Charlotte Speaks Up — A Heart Update

We’ve always told Charlotte that she will eventually be able to read her body and tell us when it has time to go to the doctor. We just never thought it would happen before she hit adolescence. But, Charlotte has been a self-aware and observant child from the beginning, so I guess we should have been prepared.

C on stage GCFAS

A week or so ago, Charlotte told me that she had had chest pains after running hard during a game of tag. I asked if it felt like her usual chest pains* (typically caused by reflux). She said no. She mentioned it again the next day and I asked if she was concerned. She said, “Not concerned. Worried.”In the past month, she  has reported being tired after thirty minutes of horseback riding (at her level it is seriously not that strenuous a sport) and slept for 13 hours the first night of her October vacation.  I have no doubt something is going on. So, I shot an email to her cardiologist and we’ll be going in for her check up next week–5 months earlier than anticipated. Needless to say, Philippe and I are now worried, too.

Charlotte’s last intervention was a cardiac catheterization and balloon procedure in October 2012. Drs. Gossett and Young  both told us that while the procedure was incredibly successful, it might buy us a few years (or 2 to 3 years, depending on who remembers the conversation) until we’d need to talk about surgery, or some other intervention. We’re just past 2 years on that intervention.

To put this in perspective–which I am desperately trying to do–Charlotte’s last repair was in March 2007. She was 20 months old. She bounced back after surgery beautifully and grew 4 inches almost overnight. It was evident how necessary the surgery was when we saw her renewed energy and sudden growth, not to mention her quick weaning from the g-tube.  The anesthesiologist at the time told us he’d never seen a conduit that large put in a small child and that he was sure the repair could last for a long, long time. Even close to 10 years. Well, we’re close to 8 years on that repair.

We don’t know what we’re in for, other than the roller coaster ride of remembering that our jewel is a heart patient and always will be. It’s not all she is, not by a long shot. But her heart, both literally and metaphorically, defines our family in so many ways. Sometimes, like this week, it defines our focus. Sometimes, like in the photo of Charlotte on stage at the Gold Coast Fashion Award Show in September, it defines our philanthropic bent.  That’s the literal heart, of course. As I work to keep things in perspective, I’m reminded that her metaphorical heart truly defines us by reminding us that there is wonder in the world, compassion in great droves when you least expect it, and laughter to help heal all things.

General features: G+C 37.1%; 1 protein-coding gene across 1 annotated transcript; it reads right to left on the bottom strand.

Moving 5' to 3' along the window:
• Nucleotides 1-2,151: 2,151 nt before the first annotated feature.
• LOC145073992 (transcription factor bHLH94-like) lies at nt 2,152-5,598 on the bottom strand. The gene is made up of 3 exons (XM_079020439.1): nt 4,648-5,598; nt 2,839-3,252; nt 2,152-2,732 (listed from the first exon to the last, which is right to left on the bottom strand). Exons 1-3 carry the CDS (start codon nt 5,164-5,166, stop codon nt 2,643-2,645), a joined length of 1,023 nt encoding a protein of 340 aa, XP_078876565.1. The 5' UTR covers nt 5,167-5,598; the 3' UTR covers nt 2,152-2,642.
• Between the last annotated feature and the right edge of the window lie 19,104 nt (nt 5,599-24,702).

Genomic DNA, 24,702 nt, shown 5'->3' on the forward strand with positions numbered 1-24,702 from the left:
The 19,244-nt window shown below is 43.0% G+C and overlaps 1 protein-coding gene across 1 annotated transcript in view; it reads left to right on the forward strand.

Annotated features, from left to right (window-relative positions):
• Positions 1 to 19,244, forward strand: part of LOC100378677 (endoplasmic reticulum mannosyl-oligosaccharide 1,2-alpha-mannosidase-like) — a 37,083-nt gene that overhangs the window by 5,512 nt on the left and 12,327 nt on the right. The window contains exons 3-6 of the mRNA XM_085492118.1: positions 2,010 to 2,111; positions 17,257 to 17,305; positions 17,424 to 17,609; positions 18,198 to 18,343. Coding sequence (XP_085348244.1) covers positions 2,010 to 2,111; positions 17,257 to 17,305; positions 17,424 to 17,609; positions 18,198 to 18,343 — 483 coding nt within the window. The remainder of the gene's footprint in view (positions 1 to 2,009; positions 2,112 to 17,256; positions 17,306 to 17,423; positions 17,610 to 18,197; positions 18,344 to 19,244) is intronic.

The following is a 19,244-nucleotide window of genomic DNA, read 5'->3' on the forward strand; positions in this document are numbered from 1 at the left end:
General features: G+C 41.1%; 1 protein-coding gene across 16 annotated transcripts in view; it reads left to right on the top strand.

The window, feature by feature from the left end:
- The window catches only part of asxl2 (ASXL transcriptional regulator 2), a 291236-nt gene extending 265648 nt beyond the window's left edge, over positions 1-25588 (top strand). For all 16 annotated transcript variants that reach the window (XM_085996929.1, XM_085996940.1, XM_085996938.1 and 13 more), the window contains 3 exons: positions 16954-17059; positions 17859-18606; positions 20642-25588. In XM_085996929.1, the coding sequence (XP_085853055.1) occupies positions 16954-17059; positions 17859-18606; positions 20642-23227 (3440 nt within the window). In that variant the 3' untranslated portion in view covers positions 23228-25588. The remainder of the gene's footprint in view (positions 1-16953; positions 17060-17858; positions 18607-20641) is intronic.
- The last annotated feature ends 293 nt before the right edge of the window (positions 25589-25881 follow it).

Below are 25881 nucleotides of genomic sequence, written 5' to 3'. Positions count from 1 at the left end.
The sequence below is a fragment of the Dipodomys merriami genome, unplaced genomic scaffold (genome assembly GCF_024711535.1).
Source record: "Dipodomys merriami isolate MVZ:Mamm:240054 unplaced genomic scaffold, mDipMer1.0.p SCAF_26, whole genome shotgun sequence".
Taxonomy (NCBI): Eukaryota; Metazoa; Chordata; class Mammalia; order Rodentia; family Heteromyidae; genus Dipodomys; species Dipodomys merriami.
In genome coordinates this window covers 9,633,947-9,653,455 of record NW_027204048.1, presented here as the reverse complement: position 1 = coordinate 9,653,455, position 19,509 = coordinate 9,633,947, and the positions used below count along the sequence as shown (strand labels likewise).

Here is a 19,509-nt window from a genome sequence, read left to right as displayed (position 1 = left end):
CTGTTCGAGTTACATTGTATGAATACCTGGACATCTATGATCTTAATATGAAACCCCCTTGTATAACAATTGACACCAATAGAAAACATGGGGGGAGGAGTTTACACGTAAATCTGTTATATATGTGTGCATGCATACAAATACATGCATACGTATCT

Please keep Charlotte in your thoughts this week.

Six Month Checkup or Remember? Charlotte is a Heart Patient

Back in October I reported that Charlotte’s heart was doing well, but not as well as we would all like.  Dr. Young asked us to come back in six months to see if the numbers, specifically the diameter of her conduit and the gradient blood flow into the right pulmonary artery, were holding steady.  As the appointed date of the check up drew near, I once again held my breath. Charlotte has been growing like a weed and she’s been more tired than usual, The combination didn’t, in my mind, bode well.

DSCN0309

November 2013: Phil’s goofy beard courtesy of “Moovember”

Last week, I roused Charlotte earlier than usual and we headed to Lurie Children’s Hospital for our 7:30 a.m. appointment. Charlotte had an EKG and an echocardiogram, as usual.  The pressure across her conduit measured at a 52 degree gradient. With blood pressure at 100, that means that her gradient is about half of her systemic blood pressure.  It is roughly the same as our September visit and a bit higher than Dr. Young would like. Since her EKG and echo looked about the same; neither the valve nor the conduit seemed to be leaking; and there was nothing in her physical exam to cause alarm, Dr. Young said we could come back in a year for our next check up.  When that gradient hits 60 or above, we’ll have to discuss another catheterization and, possibly, a “conduit revision.”

Good thing Charlotte didn’t quite pick up that “conduit revision” means surgery; she was too busy telling us how horrible her leg felt after the last catheter procedure and that the only good thing about that night in the hospital has been that she got to eat breakfast for dinner (score 1 for the 24 hour “room service” at the new hospital!).